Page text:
Following the death of the late, great historian, RAF veteran, author and champion of socialism Harry Leslie Smith. Now more than ever, is a time to call for more empathy in British politics. Harry Leslie Smith powerfully wrote for the Independent on Christmas Eve last year, divulging into What Christmas was like for his generation during the Great Depression.
Harry explains – “When Christmas morning came that year, I awoke like too many children across Britain, with hunger in my belly and the realisation that there was no Father Christmas for the poor. I remember crying in anger and desperation. My dad tried to calm my agitation as best he could by hugging me and saying: “Go into my trouser pocket. It’s not from Father Christmas and it’s not much, but it is from thy dad.”
Mr Smith has time and time again has pleaded with citizens: ‘Don’t let my past be your future’. However, the Guardian on Sunday identified that more than 100,000 children in the UK this year likely are likely to face Christmas hardship. The primary reason being the poorly designed Universal Credits system and it’s feature of payment in monthly arrears – intended to mirror the world of work. This system is cruel and illogical.
Although statistically true that most people in work are paid in monthly arrears, this statistic is disproportionate to the demographic whom are most likely to claim Universal Credits. Therefore rather than fulfilling the governments underlying objectives of changing the benefits system to transform the culture of claimants, the 5-6 week assessment period following application simply means that many tenants are left helpless, without the income required to pay their rent in the first 6 weeks of transition, leading to the accumulation of debt in the form of rent arrears.
Such flaws have been identified within the Housing Plus Academy Think Tank on ‘Universal Credit and its impact on communities – how can we help? The summary of the Think Tank’s findings state that:
“The wait for a first payment had severe and immediate consequences: 70% of respondents found themselves in debt, 57% experienced issues with their mental or physical health, and 57% experienced housing issues.”
The effects of the waiting time are particularly relevant this Christmas, given that claimants who signed up after 20 November will not receive any benefit until after the festive period because of the built-in wait of at least 35 days for a first monthly payment, the Peabody Trust said. Therefore, families and parents are left to struggle and borrow, only increasing their accumulation of debt further, to avoid their children facing a Christmas day such as that faced by Harry Leslie Smith.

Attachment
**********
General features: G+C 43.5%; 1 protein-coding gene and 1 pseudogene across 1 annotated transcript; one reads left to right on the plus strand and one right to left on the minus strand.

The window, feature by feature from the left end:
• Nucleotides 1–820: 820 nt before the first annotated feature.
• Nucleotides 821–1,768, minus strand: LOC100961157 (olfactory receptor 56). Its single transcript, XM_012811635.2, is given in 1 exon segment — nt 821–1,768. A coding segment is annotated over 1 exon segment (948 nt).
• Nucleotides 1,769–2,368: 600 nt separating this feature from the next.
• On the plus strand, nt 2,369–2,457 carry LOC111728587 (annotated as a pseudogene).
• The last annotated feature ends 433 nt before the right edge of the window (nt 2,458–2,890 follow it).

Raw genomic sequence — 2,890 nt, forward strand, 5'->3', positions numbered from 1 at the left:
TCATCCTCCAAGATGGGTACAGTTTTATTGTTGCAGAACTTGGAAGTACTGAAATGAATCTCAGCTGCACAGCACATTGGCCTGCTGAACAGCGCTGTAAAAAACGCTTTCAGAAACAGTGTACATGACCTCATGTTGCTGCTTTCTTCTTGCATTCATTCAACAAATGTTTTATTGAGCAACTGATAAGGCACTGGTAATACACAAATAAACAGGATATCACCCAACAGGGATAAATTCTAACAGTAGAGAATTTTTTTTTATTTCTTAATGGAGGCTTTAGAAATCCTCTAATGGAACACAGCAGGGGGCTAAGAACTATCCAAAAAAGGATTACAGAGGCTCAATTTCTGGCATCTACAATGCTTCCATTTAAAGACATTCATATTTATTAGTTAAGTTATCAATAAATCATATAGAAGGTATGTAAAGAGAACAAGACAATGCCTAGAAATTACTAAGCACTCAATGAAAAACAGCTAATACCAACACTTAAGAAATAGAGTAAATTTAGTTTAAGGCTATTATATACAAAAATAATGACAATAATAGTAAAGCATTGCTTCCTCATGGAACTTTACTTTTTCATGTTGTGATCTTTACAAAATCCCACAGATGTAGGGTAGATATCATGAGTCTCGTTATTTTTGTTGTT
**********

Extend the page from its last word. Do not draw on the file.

According to the Guardian, a Department for Work and Pensions spokesperson said: “There’s no reason for people to be without money over Christmas because advance payments are widely available. Anyone applying for Universal Credit can get an advance of up to 100% upfront, payable on the same day if someone is in urgent need.” Whilst, in the last week, Justin Tomlinson, the junior work and pensions minister, described how poor families could simply just take in a lodger to beat the benefit cap. Such comments by people occupying prominent roles in government and civil service demonstrate a complete lack of empathy and understanding within British Politics. How is it, that the worst off within our society are being blamed for the failings of a system?
These comments are also ignorant. Anya Martin, quoted in the Guardian, describes how despite advances being made available to claimants, it simply means that ‘people are then having to use their benefits to repay the government’s advances’. The government made welcome changes in the budget, reducing the maximum percentage of income that could be used to repay advances to 30% from its original 40% yet that remains too high. The government through the Universal Credits system are creating a debt culture; they have created the debt within the policy and then administer advances in response, thus nationalising the whole process. The nationalisation of debt.
In addition, such failings are also relatively easy to solve. An adoption of the system the Scottish Government are currently trialling that provides the option of two monthly payments, therefore two week arrears rather than monthly. This would help to alleviate at least some of the financial burden on claimants by reducing and in some cases possibly preventing the accumulation of debt and the intense stress that comes with it, particularly at Christmas time.
The Universal Credits system requires further investment now more than ever in order to help families avoid such hardship this Christmas.
And so, now is the time to remind you that austerity is a political choice and not an economic necessity. I believe that this system can in fact be saved with increased funding from the Chancellor of the Exchequer and has the potential to improve the lives of many citizens if the necessary improvements are made alongside more efficient implementation. Without such improvements, many will continue to suffer.